Chris Chambers, NOAA Northeast Fisheries Science Center
Why we care
Winter flounder are a commercially harvested finfish that occur within the Mid-Atlantic Bight and support fisheries in several U.S. states. Understanding the potential or realized effects on ocean acidification (OA) on this fish and the implications on fished populations is essential for building resilience for this fish and the people who depend on them. This project makes the link between experimental results on the effects on winter flounder and populations using a modeling approach.
What we're doing
We are using data from experimental studies of the effects of ocean acidification on winter flounder to construct realistic population-process models of marine finfish. The models are of an individual‐ based model (IBM) category that use detailed biological responses of individuals to OA. This tool synthesizes OA data in two different ways. First, it accumulates and connects data through mechanistic relationships between the environment and fish life‐history. Second, it allows exploration of the population‐level consequences of CO2 effects (the source of OA) which explicitly include population effects carried over from the highly sensitive early life‐stages (ELS). This information is fundamental to understanding the community and ecosystem effects of OA on living marine resources.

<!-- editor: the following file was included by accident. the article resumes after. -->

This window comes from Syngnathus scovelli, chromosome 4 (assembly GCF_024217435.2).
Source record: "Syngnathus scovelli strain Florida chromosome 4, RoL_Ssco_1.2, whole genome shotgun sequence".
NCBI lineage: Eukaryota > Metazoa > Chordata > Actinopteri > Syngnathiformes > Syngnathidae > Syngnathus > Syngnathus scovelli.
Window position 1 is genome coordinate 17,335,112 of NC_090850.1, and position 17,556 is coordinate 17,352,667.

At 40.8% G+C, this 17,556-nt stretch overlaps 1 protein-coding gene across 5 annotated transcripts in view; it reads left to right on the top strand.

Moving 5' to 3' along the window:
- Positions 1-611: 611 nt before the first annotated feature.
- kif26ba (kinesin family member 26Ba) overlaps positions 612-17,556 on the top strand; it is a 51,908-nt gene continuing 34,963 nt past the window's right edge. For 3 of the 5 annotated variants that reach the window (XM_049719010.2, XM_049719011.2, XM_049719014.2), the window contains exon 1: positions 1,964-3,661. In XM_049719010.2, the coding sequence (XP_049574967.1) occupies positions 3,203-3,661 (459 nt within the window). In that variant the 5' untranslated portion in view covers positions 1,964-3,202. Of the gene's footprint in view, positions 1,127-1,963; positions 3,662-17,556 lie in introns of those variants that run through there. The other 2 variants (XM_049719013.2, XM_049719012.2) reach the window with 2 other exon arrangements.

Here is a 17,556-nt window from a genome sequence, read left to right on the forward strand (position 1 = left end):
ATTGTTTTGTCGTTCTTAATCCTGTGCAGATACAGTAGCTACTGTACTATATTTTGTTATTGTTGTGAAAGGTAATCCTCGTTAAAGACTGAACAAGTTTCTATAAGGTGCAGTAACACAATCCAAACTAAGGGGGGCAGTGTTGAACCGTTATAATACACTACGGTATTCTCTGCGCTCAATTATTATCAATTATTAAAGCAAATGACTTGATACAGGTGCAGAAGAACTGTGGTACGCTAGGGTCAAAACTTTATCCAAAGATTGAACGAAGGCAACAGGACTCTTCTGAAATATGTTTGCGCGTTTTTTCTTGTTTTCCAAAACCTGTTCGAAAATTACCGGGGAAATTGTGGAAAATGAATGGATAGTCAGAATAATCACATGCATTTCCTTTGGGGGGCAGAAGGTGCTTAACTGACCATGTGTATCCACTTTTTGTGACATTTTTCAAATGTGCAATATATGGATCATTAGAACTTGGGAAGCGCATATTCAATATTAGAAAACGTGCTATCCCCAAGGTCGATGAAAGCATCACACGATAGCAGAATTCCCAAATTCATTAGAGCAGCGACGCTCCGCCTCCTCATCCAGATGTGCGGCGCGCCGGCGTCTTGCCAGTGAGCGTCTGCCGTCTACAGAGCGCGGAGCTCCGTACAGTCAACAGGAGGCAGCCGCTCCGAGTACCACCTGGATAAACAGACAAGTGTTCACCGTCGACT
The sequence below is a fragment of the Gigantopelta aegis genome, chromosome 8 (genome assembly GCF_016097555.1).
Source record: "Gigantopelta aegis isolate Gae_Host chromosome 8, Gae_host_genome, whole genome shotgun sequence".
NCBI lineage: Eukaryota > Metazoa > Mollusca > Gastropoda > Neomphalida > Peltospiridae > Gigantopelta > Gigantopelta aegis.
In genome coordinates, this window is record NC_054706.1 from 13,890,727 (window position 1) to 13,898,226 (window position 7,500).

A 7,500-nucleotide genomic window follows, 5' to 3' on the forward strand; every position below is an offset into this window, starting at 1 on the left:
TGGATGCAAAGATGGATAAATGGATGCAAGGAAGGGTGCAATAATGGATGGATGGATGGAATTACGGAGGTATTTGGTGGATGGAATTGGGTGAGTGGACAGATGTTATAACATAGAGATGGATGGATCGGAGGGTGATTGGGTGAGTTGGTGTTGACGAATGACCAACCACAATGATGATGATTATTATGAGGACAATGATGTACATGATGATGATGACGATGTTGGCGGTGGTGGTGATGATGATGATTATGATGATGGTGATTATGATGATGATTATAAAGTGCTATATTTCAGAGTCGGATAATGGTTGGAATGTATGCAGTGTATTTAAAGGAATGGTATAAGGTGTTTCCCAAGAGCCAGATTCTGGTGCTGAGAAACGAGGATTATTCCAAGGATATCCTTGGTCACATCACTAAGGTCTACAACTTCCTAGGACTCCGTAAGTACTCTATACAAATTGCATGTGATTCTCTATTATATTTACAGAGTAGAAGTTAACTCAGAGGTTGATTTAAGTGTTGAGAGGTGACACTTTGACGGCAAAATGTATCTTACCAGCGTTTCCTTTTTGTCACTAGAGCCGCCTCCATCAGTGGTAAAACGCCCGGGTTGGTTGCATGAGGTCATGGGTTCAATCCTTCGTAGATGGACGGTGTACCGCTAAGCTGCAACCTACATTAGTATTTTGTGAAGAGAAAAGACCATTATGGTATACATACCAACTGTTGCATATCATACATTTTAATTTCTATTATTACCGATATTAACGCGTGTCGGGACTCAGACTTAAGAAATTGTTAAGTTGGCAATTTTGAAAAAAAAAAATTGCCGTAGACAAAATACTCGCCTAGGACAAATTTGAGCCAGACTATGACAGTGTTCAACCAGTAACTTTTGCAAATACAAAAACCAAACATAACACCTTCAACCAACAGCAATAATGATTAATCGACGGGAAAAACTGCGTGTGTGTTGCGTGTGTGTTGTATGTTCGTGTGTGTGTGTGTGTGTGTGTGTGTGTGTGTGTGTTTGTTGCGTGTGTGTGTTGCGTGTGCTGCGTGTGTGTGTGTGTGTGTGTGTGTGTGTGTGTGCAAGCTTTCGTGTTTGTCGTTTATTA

The project directs efforts at two different, complimentary levels. At the more detailed, specific level, winter flounder – an economically important, well‐studied fish of Mid‐Atlantic to New England waters – will be used as a model subject. Past work provides estimates of CO2 effects on key life‐history and ecological parameters (e.g., fertilization, larval growth, development, and survival) that will enhance and update the model to include these parameters. We will evaluate the winter flounder OA‐IBM under multiple scenarios: high average levels of CO2 representing future oceans in shelf habitats; high and variable CO2 depicting future inshore, estuarine habitats; and covariances of CO2 with other environmental stressors (e.g., warmer waters, hypoxia).
Benefits of our work
The models help resource managers and others assess and predict the potential impacts of ocean acidification on winter flounder. The project will produce a web‐based tool that allows users to add details from other marine finfish of the northeaster USA and OA‐affected processes as relevant OA data on those species become available.